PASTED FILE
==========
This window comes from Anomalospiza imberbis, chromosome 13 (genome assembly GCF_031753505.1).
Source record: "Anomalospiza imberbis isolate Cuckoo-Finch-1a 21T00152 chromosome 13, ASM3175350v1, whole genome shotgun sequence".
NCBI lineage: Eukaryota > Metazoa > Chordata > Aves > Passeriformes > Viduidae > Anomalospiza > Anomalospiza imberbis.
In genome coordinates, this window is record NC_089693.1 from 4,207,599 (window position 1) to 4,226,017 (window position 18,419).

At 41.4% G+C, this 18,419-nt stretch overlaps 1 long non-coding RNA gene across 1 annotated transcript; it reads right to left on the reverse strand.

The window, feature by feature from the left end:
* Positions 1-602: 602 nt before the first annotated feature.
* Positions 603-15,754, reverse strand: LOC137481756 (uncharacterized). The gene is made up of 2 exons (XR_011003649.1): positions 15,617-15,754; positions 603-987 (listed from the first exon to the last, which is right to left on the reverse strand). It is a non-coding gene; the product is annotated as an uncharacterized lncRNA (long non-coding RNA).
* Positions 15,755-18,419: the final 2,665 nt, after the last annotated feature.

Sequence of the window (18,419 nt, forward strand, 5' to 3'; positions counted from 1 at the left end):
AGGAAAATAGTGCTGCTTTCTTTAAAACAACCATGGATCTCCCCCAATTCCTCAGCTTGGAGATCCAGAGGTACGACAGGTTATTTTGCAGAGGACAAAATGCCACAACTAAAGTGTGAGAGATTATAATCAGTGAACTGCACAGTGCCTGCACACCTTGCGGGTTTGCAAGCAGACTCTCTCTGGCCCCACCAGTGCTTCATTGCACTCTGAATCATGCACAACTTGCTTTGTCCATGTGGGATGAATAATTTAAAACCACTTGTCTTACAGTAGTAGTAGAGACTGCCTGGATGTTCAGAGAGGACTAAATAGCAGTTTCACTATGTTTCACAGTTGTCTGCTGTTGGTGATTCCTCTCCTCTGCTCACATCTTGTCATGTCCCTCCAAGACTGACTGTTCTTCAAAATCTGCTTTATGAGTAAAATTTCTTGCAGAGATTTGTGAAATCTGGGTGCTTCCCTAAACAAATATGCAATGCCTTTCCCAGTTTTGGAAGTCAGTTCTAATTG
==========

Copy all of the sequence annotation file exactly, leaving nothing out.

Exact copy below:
This window comes from Anomalospiza imberbis, chromosome 13 (genome assembly GCF_031753505.1).
Source record: "Anomalospiza imberbis isolate Cuckoo-Finch-1a 21T00152 chromosome 13, ASM3175350v1, whole genome shotgun sequence".
NCBI lineage: Eukaryota > Metazoa > Chordata > Aves > Passeriformes > Viduidae > Anomalospiza > Anomalospiza imberbis.
In genome coordinates, this window is record NC_089693.1 from 4,207,599 (window position 1) to 4,226,017 (window position 18,419).

At 41.4% G+C, this 18,419-nt stretch overlaps 1 long non-coding RNA gene across 1 annotated transcript; it reads right to left on the reverse strand.

The window, feature by feature from the left end:
* Positions 1-602: 602 nt before the first annotated feature.
* Positions 603-15,754, reverse strand: LOC137481756 (uncharacterized). The gene is made up of 2 exons (XR_011003649.1): positions 15,617-15,754; positions 603-987 (listed from the first exon to the last, which is right to left on the reverse strand). It is a non-coding gene; the product is annotated as an uncharacterized lncRNA (long non-coding RNA).
* Positions 15,755-18,419: the final 2,665 nt, after the last annotated feature.

Sequence of the window (18,419 nt, forward strand, 5' to 3'; positions counted from 1 at the left end):
AGGAAAATAGTGCTGCTTTCTTTAAAACAACCATGGATCTCCCCCAATTCCTCAGCTTGGAGATCCAGAGGTACGACAGGTTATTTTGCAGAGGACAAAATGCCACAACTAAAGTGTGAGAGATTATAATCAGTGAACTGCACAGTGCCTGCACACCTTGCGGGTTTGCAAGCAGACTCTCTCTGGCCCCACCAGTGCTTCATTGCACTCTGAATCATGCACAACTTGCTTTGTCCATGTGGGATGAATAATTTAAAACCACTTGTCTTACAGTAGTAGTAGAGACTGCCTGGATGTTCAGAGAGGACTAAATAGCAGTTTCACTATGTTTCACAGTTGTCTGCTGTTGGTGATTCCTCTCCTCTGCTCACATCTTGTCATGTCCCTCCAAGACTGACTGTTCTTCAAAATCTGCTTTATGAGTAAAATTTCTTGCAGAGATTTGTGAAATCTGGGTGCTTCCCTAAACAAATATGCAATGCCTTTCCCAGTTTTGGAAGTCAGTTCTAATTG